Cult Heroes; every club has players from the past who particularly stand out and are remembered for many reasons. A cult hero is admired by a relatively small audience, but remains influential all the same. Here at Shoot! we want to give these players the appreciation they deserve.
Due to the nomadic and almost permanent third and fourth-tier existence encountered by AFC Bournemouth up until Eddie Howe’s second spell in charge at Dean Court, cult heroes were often few and far between.
In fact, it was possibly easier to name a worst-ever Cherries eleven rather than a best, although it would be erroneous to think that no stand out players ever pulled a Bournemouth jersey before 2012.
Players like Ted MacDougall, Luther Blissett, Darren Anderton, even the great George Best all endeared themselves to the Dean Court faithful at differing stages of their careers, but none of the aforementioned players – apart from MacDougall, who scored nine goals in a single FA Cup game against Margate in 1971 – actually achieved anything noteworthy, like playing or even scoring at Wembley Stadium for example.
One player, John Bailey, did both, meaning he is held in the highest esteem possible by Bournemouth supporters.
Sadly his career was ended by a serious back injury just a year after his halcyon moment, but nevertheless, his achievement is still one that’s fondly remembered.
Bailey, a tough tackling, gritty midfielder, joined Bournemouth in the summer of 1995. Signed by the club by then manager Mel Machin from non-league Enfield for just £40,000, he was a typical signing for the times when the Cherries were never far from financial oblivion and keeping the wolf from the door was the number one priority.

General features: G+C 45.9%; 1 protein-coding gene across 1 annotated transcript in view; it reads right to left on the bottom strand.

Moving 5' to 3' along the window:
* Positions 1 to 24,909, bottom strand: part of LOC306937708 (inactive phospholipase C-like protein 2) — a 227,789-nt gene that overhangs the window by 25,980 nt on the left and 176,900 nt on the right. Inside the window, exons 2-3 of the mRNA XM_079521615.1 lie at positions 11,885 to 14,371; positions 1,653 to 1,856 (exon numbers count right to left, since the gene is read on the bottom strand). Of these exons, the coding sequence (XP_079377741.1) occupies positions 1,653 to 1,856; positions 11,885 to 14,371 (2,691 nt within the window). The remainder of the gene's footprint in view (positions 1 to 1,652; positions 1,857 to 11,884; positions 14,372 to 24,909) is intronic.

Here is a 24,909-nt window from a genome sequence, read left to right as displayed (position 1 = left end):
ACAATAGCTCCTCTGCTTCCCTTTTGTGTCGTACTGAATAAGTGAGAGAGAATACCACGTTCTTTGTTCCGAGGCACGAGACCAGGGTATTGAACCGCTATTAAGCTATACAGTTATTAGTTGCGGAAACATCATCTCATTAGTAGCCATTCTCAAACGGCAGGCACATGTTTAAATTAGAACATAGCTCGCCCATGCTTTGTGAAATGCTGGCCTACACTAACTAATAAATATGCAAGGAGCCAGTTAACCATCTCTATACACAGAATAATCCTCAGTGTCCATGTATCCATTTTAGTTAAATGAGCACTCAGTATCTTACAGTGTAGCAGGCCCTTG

Alongside a number of players signed from non-league, it was also the norm for Bournemouth back then to pick up discarded Premier League youngsters. It was around this time that Machin signed players such as Matt Holland, who would of course go onto play against Germany in the 2002 World Cup and enjoy a long and fruitful top-flight career with Ipswich Town and then Charlton Athletic.
Machin had, the previous season, overseen a magnificent ‘Great Escape’ with Bournemouth struggling at the wrong end of the Division Three table after a disastrous second-half of 1994, which saw Tony Pulis relieved of his managerial duties, the result of a messy boardroom battle between then Chairman Norman Hayward and his eventual successor Ken Gardiner.
This meant that Bournemouth started the 1994-95 season with no manager and retired youth team manager Sean O’Driscoll lining up at right-back.
Machin was appointed in September and signings like Holland, Neil Young, Jason Brissett, Steve Jones and Ian Andrews bolstered a wafer thin playing roster, although results continued to be poor and at Christmas, Bournemouth had just nine points.
Remarkably, Machin’s team showed promotion form in the New Year and escaped after beating Shrewsbury on the final day. The following off-season was one full of optimism, although a lack of funds meant Bailey’s capture was the only one that involved a transfer fee.